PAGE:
UIC’s bioengineering department is introducing a new undergraduate major in bioinformatics that is expected to welcome its first students in fall 2019.
Bioinformatics brings together computer science and biology, developing software and computational approaches to understand biological data. Bioinformatics is a form of data science that can help us to mine valuable answers from the huge amounts of medical and biological information that are out there in the world.
How will you develop a command of bioinformatics? UIC will give you a strong grasp of biology, especially cell biology, genetics, and theories of evolution. You will learn statistics, which is necessary for analyzing large datasets. And you will take computer science courses to become familiar with programming, data structures, and other key computing topics.
Bioinformatics has been a strength at UIC at the graduate level for many years. Now, undergraduate students will have the opportunity to study in this field, too.
Bioinformatics majors complete coursework in four categories:
Nonengineering and general education courses
Nonengineering and general education courses are designed to provide you with a strong foundation in the sciences and make you a well-informed graduate in disciplines outside of engineering. This area includes fundamental courses in biology, chemistry, and math, as well as a range of “chart-your-own-path” classes in categories such as Understanding U.S. Society and Understanding the Creative Arts.
All bioinformatics majors must take 10 bioengineering courses, which provide a grounding in the field. These courses are outlined in the curriculum flowchart for the new major.
Computer science courses
All bioinformatics majors must take six computer science courses. These courses also are outlined in the curriculum flowchart.
Bioengineering students earn 15 credit hours in this group, usually in the last three semesters of the program. Selective courses include a range of choices drawn from 300-level and 400-level coursework in bioengineering, computer science, electrical and computer engineering, statistics, and the College of Liberal Arts’ mathematics and computer science department.
Learn more about the bioinformatics major
To explore the bioinformatics major in greater detail, here are some key resources:
Program educational objectives: BioI major
As part of our accreditation process, ABET asks our department to capture the overall goals of the bioengineering program, including the bioinformatics major. These are called our educational program objectives. They are:
- Graduates will compete effectively and favorably with peers for positions in industry, professional school, or graduate programs, as dictated by the students’ broader goals while at UIC.
- Graduates will remain active contributors to the field of bioengineering through professional societies, service to scholarly or technical journals, alumni activities, mentoring, contributions to education or human resources, or other activities beyond the basic requirements of their occupation.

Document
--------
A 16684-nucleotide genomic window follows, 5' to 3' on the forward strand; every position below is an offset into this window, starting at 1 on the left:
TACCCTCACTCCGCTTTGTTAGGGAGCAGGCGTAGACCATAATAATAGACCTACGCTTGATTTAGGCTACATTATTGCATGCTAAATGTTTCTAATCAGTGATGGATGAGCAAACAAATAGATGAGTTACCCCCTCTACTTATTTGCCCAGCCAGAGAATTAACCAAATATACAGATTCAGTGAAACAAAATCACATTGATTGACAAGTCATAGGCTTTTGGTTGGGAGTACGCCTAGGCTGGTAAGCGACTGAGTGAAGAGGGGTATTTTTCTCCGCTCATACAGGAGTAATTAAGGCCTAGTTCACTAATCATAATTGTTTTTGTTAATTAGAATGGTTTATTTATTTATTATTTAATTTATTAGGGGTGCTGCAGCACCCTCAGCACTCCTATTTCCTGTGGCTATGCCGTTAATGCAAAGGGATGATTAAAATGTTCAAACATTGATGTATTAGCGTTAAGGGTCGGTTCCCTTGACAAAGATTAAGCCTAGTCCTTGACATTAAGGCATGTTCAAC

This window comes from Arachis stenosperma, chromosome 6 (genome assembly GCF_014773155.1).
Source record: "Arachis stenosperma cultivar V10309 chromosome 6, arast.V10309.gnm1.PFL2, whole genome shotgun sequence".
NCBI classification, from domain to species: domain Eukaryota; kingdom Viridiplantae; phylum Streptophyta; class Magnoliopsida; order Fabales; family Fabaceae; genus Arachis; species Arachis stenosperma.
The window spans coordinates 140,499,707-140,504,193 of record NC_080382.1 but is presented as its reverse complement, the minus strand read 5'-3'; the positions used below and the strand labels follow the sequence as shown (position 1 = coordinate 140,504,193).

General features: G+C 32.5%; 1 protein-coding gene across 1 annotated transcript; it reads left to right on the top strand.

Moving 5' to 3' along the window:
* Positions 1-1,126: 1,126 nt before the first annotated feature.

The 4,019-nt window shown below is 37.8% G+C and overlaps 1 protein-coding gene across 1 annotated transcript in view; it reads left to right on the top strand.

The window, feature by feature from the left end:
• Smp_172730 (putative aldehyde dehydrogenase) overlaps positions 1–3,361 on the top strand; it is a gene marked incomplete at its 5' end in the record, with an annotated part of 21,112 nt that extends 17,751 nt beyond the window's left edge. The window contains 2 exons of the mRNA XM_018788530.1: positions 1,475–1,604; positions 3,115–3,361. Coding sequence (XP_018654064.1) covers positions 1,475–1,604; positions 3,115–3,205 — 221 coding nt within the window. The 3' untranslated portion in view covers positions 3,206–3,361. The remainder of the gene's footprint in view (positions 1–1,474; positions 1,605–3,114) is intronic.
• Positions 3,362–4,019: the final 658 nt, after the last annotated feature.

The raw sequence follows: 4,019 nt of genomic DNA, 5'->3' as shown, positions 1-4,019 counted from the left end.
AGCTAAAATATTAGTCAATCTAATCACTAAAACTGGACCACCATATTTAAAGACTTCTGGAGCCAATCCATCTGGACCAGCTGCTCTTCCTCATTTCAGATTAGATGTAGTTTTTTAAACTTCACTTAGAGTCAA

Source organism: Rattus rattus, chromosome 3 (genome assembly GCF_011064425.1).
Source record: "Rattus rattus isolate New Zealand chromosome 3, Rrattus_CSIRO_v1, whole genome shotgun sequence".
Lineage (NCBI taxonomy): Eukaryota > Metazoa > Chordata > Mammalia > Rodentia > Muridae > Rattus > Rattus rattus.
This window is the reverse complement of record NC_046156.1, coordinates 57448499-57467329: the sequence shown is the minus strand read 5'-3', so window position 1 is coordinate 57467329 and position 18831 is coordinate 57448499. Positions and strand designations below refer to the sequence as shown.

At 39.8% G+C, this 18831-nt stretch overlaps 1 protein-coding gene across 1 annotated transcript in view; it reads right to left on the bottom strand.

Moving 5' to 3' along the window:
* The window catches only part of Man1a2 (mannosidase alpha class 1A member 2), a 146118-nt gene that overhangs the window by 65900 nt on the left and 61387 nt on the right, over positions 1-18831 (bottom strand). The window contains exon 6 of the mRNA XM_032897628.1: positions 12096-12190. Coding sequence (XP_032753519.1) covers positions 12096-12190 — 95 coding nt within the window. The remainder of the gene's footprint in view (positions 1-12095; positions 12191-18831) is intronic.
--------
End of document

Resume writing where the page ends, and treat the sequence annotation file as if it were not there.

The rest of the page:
- Graduates will demonstrate leadership in their professions, as evidenced by scholarly and technical publication or other measure of professional productivity, including awards and honors, and advancement within the organizations in which they are employed, as appropriate to the individual career path.
Student outcomes: BioI major
Another part of the ABET accreditation process requires the department to identify the specific knowledge and skills that students are intended to have when they complete their undergraduate education. These are called student outcomes.
Students graduating from the bioinformatics program at UIC will have:
- an ability to apply knowledge of mathematics, science, and engineering.
- an ability to design and conduct experiments, as well as to analyze and interpret data.
- an ability to design a system, component, or process to meet desired needs within realistic constraints such as economic, environmental, social, political, ethical, health and safety, manufacturability, and sustainability.
- an ability to function on multidisciplinary teams.
- an ability to identify, formulate, and solve engineering problems.
- an understanding of professional and ethical responsibility.
- an ability to communicate effectively.
- the broad education necessary to understand the impact of engineering solutions in a global, economic, environmental, and societal context.
- recognition of the need for, and an ability to engage in, life-long learning.
- knowledge of contemporary issues.
- an ability to use the techniques, skills, and modern engineering tools necessary for engineering practice.
- an understanding of biology and physiology.
- the capability to apply advanced mathematics (including differential equations and statistics), science, and engineering to solve problems at the interface of engineering and biology.
- the ability to make measurements on, and interpret data from, living systems, addressing the problems associated with the interaction between living and non-living materials and systems.